In a winAPI project, I am generating dialog templates at compile time, but not setting the positions and sizes of the controls until runtime because they depend on the font, which I set to whatever the user has set as their lfMessageFont at runtime. One of the dialogs has an up-down control with a static control set as its buddy window. For the sake of consistency, I would like the up-down control to be positioned and sized according to the standards of the UDS_ALIGNRIGHT style. However, it seems that setting that style only suffices to position the up-down control according to the position and size of the buddy window as specified in the dialog template, and when I resize the buddy window when handling the dialog's WM_INITDIALOG message, the up-down control doesn't change with it. Is there a way to manually invoke the UDS_ALIGNRIGHT code again at this point? Or do I need to switch to generating the entire dialog template at runtime if I want to keep the effects of that style?
If you are adjusting size and position at run time, then you need to re-measure each control according to the new values that affect it. You also need to check any option settings on each control that may affect the layout. In your case the setting for UDS_ALIGNRIGHT will affect the control it is set on (the up/down) and the buddy window. See Up-Down Control Styles (CommCtrl.h) - Win32 apps | Microsoft Docs[^] for further information.
You could load the resource dialog into memory and change the font details at runtime, and then invoke the dialog from the memory template. I am not 100% sure if that will work but a quick test should confirm it.
Inserting the font details into the template would save me having to send WM_SETFONT to every control in the dialog that has text while handling WM_INITDIALOG, as I do now, but I don't see what difference it would make in positioning the controls. One of the tools I use to determine the layout is Button_GetIdealSize, which I Can't call until I have an HWND for each control in question. As far as I can tell, that means I can't do it until I've instantiated an instance of the dialog. I guess I could instantiate an instance at startup, position and size the controls, alter the template to reflect the siz and position values this yields, then destroy the dialog. That way, each time an instance of the dialog is instantiated from then on, the layout will already be correct from the start. It seems like a rather tortured usage of the API, though.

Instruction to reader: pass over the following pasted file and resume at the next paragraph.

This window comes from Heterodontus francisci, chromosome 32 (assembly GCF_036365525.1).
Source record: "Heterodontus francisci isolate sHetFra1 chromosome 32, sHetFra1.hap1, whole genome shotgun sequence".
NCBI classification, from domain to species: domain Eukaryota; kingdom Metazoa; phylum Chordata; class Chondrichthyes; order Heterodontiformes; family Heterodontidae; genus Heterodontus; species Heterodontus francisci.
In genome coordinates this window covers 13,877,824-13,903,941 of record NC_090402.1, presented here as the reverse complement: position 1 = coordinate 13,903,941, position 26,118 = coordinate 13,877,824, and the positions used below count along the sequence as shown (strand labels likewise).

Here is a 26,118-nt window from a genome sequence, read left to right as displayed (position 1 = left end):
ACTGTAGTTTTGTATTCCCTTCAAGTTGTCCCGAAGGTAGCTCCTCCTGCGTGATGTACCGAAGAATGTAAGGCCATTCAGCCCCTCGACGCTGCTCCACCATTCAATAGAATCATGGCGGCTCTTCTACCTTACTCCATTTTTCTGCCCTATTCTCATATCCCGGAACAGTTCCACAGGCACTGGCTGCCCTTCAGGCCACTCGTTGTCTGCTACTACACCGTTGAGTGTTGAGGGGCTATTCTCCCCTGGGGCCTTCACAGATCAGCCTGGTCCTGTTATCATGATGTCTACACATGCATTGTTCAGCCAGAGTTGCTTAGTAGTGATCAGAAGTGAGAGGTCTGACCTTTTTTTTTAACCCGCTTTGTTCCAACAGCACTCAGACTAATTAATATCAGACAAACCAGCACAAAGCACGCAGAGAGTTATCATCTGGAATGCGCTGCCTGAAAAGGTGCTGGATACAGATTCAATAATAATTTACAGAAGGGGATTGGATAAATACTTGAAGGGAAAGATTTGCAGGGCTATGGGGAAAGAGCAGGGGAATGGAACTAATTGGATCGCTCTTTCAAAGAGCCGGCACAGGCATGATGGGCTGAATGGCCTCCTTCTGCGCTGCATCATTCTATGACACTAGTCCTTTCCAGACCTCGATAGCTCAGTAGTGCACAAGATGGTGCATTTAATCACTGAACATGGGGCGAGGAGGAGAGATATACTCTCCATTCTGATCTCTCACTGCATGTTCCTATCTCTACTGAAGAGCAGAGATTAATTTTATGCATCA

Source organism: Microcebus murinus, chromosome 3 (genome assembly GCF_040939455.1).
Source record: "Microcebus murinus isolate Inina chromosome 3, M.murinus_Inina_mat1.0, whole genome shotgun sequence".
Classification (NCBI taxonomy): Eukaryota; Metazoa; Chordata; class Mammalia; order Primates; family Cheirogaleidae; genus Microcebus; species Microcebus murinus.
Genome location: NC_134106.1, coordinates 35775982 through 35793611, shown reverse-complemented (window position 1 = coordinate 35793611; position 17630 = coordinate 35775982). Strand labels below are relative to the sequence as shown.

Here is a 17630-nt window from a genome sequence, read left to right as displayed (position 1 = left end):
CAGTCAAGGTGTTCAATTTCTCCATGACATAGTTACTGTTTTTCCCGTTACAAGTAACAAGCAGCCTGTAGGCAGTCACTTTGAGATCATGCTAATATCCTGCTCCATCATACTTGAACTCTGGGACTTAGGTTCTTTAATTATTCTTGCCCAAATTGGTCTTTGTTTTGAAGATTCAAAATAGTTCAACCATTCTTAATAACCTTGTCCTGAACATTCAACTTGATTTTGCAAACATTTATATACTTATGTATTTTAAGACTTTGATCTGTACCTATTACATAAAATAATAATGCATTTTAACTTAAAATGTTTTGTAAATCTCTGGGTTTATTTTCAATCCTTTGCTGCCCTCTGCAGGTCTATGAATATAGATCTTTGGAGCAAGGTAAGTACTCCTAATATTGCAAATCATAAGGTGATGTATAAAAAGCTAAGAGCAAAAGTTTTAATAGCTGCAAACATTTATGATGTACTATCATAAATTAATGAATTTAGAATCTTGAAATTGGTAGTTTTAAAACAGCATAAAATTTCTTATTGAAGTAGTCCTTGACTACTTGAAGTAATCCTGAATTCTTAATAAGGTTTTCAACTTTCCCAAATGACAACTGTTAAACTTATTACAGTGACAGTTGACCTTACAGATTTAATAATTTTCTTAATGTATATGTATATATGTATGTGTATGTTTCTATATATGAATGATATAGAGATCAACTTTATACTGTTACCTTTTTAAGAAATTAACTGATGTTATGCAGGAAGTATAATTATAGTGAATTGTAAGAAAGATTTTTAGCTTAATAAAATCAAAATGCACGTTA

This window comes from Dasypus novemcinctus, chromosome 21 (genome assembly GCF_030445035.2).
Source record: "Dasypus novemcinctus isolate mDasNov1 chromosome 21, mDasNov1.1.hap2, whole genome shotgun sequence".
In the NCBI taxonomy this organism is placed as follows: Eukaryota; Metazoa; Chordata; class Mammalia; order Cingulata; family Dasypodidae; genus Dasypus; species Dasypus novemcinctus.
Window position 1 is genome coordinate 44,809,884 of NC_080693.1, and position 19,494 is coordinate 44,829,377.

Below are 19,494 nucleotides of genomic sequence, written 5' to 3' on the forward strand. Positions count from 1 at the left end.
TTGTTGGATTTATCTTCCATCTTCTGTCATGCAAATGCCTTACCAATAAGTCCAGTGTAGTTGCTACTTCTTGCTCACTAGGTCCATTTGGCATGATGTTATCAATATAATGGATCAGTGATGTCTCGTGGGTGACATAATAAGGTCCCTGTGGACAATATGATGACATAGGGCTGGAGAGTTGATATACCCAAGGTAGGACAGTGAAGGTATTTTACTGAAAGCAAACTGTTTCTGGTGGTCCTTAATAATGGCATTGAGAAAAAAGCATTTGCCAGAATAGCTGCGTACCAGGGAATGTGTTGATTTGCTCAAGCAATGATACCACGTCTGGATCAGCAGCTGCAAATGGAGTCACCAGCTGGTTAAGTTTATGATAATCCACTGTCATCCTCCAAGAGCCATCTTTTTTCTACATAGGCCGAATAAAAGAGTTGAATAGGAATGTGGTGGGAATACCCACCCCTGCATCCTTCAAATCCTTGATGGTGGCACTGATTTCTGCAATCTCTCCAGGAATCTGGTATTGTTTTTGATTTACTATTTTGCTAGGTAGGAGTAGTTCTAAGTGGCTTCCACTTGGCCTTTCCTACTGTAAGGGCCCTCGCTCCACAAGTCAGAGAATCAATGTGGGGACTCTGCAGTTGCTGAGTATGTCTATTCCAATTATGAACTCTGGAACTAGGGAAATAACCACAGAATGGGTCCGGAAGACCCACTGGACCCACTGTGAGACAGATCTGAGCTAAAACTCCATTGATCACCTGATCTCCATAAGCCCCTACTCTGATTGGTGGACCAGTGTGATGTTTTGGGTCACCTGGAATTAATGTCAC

I'm not sure what you mean by remeasuring each control. Out of context, I'd have guessed that would mean calling GetWindowRect on each control, but I believe I know what values that would return a priori; it should zero out the struct if I do it before reformatting the control, reflecting the zeroed-out dialog template, and if I do it after reformatting, it should return the values I just specified. I'm similarly confused about what it means to check the control's option settings.
I'm working on a project that involves an LL(k) parsing algorithm (or more accurately, a set of algorithms) which seem to be the best kept secret on the Internet.
The hunt for how to implement these took me back to C code written in 1989 and some citations for research papers dating back to 1992, which I can't seem to find a copy of the journal it was published in.
How do people even do LL(k)? How do they learn it? I understand how Terrence Parr (author of ANTLR) did as he has been instrumental in the crafting of LL(k) parsing algorithms for decades. He's no Aho & Ullman but he's a key player. He's the one that wrote that 1989 code I'm looking at.
I've found a few scattered research papers but the math is really heavy. You need a pretty advanced background in CS I think to understand it all.
But anyone else that wants to do this kind of thing? Good luck. If you can find the research it won't mean you can understand it, and I can't even find it, much less understand it. All the links are dead, and the citations I'm currently looking at lead to an out of print journal on information processing and information systems
It's ridiculous. No wonder there are so few implementations of this available (the major one by Terrence Parr himself)
I have used older projects with Greek characters in ANSI and code pages without problems.
Indeed unicode will solve the problem, but this specific project is too big and I have to make too many changes to finally make it work fine.
Anyway, I managed to fix the problem changing the title of the title dynamically inside the code.
Take in mind that when I recall strings from the Resource String Table using CString.LoadString(ID) I get gibberish but when I am using CStringW.LoadString(ID) it works. My String Table is not Unicode but inside VS2008 I set it up as Greek code page.
Two possible problems
1. In the project settings, make sure the character set is set to unicode for both debug and release
2. if you use third party libraries (other than MFC), make sure they also use unicode for both Debug and Release.
GOTOs are a bit like wire coat hangers: they tend to breed in the darkness, such that where there once were few, eventually there are many, and the program's architecture collapses beneath them. (Fran Poretto)
I can't see it either. It seems you've got two options, either use format_sed, if you know that you wont have \1 in the replacement string, or you'll have to turn any single $ into $$ before passing in to regex_replace There really should be a format_no_format flag to turn off format replacements.
Be aware that sed_format uses "\0" to replace matches. In your case if the user input was "A2347\01GBFC", you'd get the same output as for "A2347X$01GBFC" with format_default. If that's not an issue, then you're good to go.